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save the world. I think that other countries have been cynical about

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it. I do not believe this current Government actually believes they

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will save this world by doing it but they will certainly fill the

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coffers of the Treasury. That is what it is all driven by! I and

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this DUP man did not expect the answer he got when he asked what

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could be done about companies' advertising loans with extortionate

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interest rates. That is what the Government are looking at when the

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cap the interest rates etc. I am glad he has raised this issue of

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how the media is used because, and he may not have realised, but his

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own leader is actually guilty of some of what I would describe as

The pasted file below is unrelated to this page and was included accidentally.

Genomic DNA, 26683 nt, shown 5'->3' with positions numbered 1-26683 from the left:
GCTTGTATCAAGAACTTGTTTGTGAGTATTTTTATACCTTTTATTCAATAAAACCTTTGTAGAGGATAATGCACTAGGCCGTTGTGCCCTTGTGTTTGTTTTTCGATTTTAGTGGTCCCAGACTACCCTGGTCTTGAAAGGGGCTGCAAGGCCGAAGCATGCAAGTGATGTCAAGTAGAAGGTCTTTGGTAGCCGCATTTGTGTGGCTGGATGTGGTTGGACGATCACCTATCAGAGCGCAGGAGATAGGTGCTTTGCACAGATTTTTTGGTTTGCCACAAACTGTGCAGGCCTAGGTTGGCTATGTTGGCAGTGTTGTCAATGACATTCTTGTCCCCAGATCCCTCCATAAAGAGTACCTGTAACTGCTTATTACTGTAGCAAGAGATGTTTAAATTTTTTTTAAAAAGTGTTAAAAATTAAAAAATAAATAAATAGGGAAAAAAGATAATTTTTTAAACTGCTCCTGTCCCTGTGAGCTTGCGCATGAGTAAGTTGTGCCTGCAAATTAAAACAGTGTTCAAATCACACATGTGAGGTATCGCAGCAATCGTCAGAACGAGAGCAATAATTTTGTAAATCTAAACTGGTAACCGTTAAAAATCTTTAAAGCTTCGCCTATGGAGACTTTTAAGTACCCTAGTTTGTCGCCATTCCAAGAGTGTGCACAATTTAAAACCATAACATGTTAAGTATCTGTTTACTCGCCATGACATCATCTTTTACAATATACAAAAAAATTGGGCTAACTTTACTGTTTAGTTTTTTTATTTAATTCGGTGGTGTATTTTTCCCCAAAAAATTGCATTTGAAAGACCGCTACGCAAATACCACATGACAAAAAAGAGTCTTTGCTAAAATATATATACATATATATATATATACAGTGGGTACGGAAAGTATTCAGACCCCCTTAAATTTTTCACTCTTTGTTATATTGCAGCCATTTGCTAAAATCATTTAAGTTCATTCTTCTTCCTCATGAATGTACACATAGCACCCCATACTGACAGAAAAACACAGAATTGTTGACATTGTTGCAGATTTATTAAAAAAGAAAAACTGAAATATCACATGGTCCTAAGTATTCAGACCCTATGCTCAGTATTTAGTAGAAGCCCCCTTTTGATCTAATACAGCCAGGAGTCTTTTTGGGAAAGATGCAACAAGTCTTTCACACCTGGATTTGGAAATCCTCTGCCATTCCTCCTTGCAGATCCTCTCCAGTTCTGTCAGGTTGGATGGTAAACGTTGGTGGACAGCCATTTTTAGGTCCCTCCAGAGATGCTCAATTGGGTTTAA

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almost the promotion of loan shark type activity. May I note the words

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during bpd loans debate during the Assembly when his leader, who was

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not the leader then, but he said he would support the motion for or

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fear interest rates and protection of consumers but until this weekend,

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his own website was promoting cash genie which enabled people to

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borrow between 75 to �750 at a snip, an average APR of 2339 %. Perhaps

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he could take back to his own leader that I am quite happy for

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the financial services are authority to deal with this issue.